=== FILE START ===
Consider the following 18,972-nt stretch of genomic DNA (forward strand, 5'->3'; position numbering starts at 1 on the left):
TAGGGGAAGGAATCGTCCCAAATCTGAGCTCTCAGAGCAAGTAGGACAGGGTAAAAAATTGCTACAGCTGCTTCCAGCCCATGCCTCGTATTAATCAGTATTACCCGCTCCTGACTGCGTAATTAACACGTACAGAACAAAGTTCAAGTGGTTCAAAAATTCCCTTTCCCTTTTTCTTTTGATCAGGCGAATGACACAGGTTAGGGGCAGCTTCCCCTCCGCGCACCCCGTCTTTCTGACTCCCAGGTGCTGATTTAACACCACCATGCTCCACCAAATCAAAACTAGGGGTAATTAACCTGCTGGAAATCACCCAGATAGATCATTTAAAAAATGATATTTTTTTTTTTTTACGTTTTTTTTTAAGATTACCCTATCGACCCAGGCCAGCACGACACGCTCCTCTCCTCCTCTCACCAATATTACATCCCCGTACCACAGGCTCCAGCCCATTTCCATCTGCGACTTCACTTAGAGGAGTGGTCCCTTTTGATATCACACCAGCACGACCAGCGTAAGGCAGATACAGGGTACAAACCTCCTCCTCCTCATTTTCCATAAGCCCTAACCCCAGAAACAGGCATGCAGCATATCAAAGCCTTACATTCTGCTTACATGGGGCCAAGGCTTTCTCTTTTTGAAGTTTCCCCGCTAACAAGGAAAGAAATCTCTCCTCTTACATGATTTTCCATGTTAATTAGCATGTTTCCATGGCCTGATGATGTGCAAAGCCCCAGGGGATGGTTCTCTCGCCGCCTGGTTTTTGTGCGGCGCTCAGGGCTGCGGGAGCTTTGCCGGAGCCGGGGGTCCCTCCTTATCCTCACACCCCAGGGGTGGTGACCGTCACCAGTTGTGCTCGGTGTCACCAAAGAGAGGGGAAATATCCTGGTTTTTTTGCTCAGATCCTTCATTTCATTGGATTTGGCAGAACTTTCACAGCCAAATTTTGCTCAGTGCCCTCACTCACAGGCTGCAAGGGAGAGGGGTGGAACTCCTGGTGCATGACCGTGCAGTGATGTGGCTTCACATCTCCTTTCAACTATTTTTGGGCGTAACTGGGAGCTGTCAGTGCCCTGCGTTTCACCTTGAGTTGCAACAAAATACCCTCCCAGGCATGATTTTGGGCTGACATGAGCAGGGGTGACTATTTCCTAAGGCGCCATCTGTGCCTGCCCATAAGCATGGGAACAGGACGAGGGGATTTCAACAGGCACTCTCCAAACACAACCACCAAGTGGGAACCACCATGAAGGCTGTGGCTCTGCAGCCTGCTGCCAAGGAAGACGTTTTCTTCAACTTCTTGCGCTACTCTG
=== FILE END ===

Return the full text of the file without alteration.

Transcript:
Consider the following 18,972-nt stretch of genomic DNA (forward strand, 5'->3'; position numbering starts at 1 on the left):
TAGGGGAAGGAATCGTCCCAAATCTGAGCTCTCAGAGCAAGTAGGACAGGGTAAAAAATTGCTACAGCTGCTTCCAGCCCATGCCTCGTATTAATCAGTATTACCCGCTCCTGACTGCGTAATTAACACGTACAGAACAAAGTTCAAGTGGTTCAAAAATTCCCTTTCCCTTTTTCTTTTGATCAGGCGAATGACACAGGTTAGGGGCAGCTTCCCCTCCGCGCACCCCGTCTTTCTGACTCCCAGGTGCTGATTTAACACCACCATGCTCCACCAAATCAAAACTAGGGGTAATTAACCTGCTGGAAATCACCCAGATAGATCATTTAAAAAATGATATTTTTTTTTTTTTACGTTTTTTTTTAAGATTACCCTATCGACCCAGGCCAGCACGACACGCTCCTCTCCTCCTCTCACCAATATTACATCCCCGTACCACAGGCTCCAGCCCATTTCCATCTGCGACTTCACTTAGAGGAGTGGTCCCTTTTGATATCACACCAGCACGACCAGCGTAAGGCAGATACAGGGTACAAACCTCCTCCTCCTCATTTTCCATAAGCCCTAACCCCAGAAACAGGCATGCAGCATATCAAAGCCTTACATTCTGCTTACATGGGGCCAAGGCTTTCTCTTTTTGAAGTTTCCCCGCTAACAAGGAAAGAAATCTCTCCTCTTACATGATTTTCCATGTTAATTAGCATGTTTCCATGGCCTGATGATGTGCAAAGCCCCAGGGGATGGTTCTCTCGCCGCCTGGTTTTTGTGCGGCGCTCAGGGCTGCGGGAGCTTTGCCGGAGCCGGGGGTCCCTCCTTATCCTCACACCCCAGGGGTGGTGACCGTCACCAGTTGTGCTCGGTGTCACCAAAGAGAGGGGAAATATCCTGGTTTTTTTGCTCAGATCCTTCATTTCATTGGATTTGGCAGAACTTTCACAGCCAAATTTTGCTCAGTGCCCTCACTCACAGGCTGCAAGGGAGAGGGGTGGAACTCCTGGTGCATGACCGTGCAGTGATGTGGCTTCACATCTCCTTTCAACTATTTTTGGGCGTAACTGGGAGCTGTCAGTGCCCTGCGTTTCACCTTGAGTTGCAACAAAATACCCTCCCAGGCATGATTTTGGGCTGACATGAGCAGGGGTGACTATTTCCTAAGGCGCCATCTGTGCCTGCCCATAAGCATGGGAACAGGACGAGGGGATTTCAACAGGCACTCTCCAAACACAACCACCAAGTGGGAACCACCATGAAGGCTGTGGCTCTGCAGCCTGCTGCCAAGGAAGACGTTTTCTTCAACTTCTTGCGCTACTCTG